Whilst marital and property ownership rights have been achieved under law for lesbians, these are mere liberal achievements and demonstrate the political limitations of liberalism. Despite these accomplishments, lesbians are still marginalised (both within the newly formed and ill thought out LGBT acronym and wider heterosexual society) and today face cultural extinction.

Liberalism has an emphasis on individual rights and political equality, corroborated with an understanding that actions are permissible provided they do not conflict with the rights of others. For many, that is a deeply held belief system and a thin line between civility and barbarism. Yet, liberalism despite its aspirations for equality, by the very nature of its condition, facilities the likelihood of inequality. It is also the case that lesbian marriage and reproductive technologies have helped funnel lesbians into reproducing the nuclear family and diverting us away from any politically revolutionary activity.

The limitations of liberalism as a political philosophy has been subject to debate for over a century. Karl Marx’s On the Jewish Question and his Critique of Hegel’s Philosophy of Right (both 1844) encapsulate a very similar discussion that we have about lesbian rights today. Specifically, that despite the state legislating equal rights for a minority group (in this case lesbians, but for Marx’s essay Jews), that demographic still suffers marginalisation. Back in 1848 Marx was responding to Bruno Bauer who argued that Jewish people must give up their cultural and religious commitments to become primarily loyal to the German state and only then would they be considered equal citizens and benefit from full rights (this mirrors almost exactly the same situation Muslims today face in France). That conundrum, that despite advances in legal rights, lesbians and lesbianism, are regardless facing cultural genocide and oblivion. It is inbuilt into the very logic of our heterosexual misogynist society that we do.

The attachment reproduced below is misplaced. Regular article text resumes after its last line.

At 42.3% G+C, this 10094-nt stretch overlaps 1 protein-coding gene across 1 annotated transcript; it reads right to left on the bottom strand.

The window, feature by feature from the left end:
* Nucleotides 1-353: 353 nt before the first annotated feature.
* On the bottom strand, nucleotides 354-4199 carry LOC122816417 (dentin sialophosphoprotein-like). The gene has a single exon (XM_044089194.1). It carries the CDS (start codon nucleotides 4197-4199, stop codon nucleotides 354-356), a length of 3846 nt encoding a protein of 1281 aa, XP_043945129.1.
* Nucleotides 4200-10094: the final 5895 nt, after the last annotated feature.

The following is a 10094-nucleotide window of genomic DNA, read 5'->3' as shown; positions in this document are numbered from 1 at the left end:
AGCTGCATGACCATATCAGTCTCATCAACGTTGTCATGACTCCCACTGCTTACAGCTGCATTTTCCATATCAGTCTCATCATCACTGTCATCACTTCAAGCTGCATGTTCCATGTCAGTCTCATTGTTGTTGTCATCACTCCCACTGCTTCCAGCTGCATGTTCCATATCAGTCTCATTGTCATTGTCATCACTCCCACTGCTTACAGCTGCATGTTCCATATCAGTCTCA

The institutions that fundamentally oppress women do not change under liberalism, whilst the family remains intact.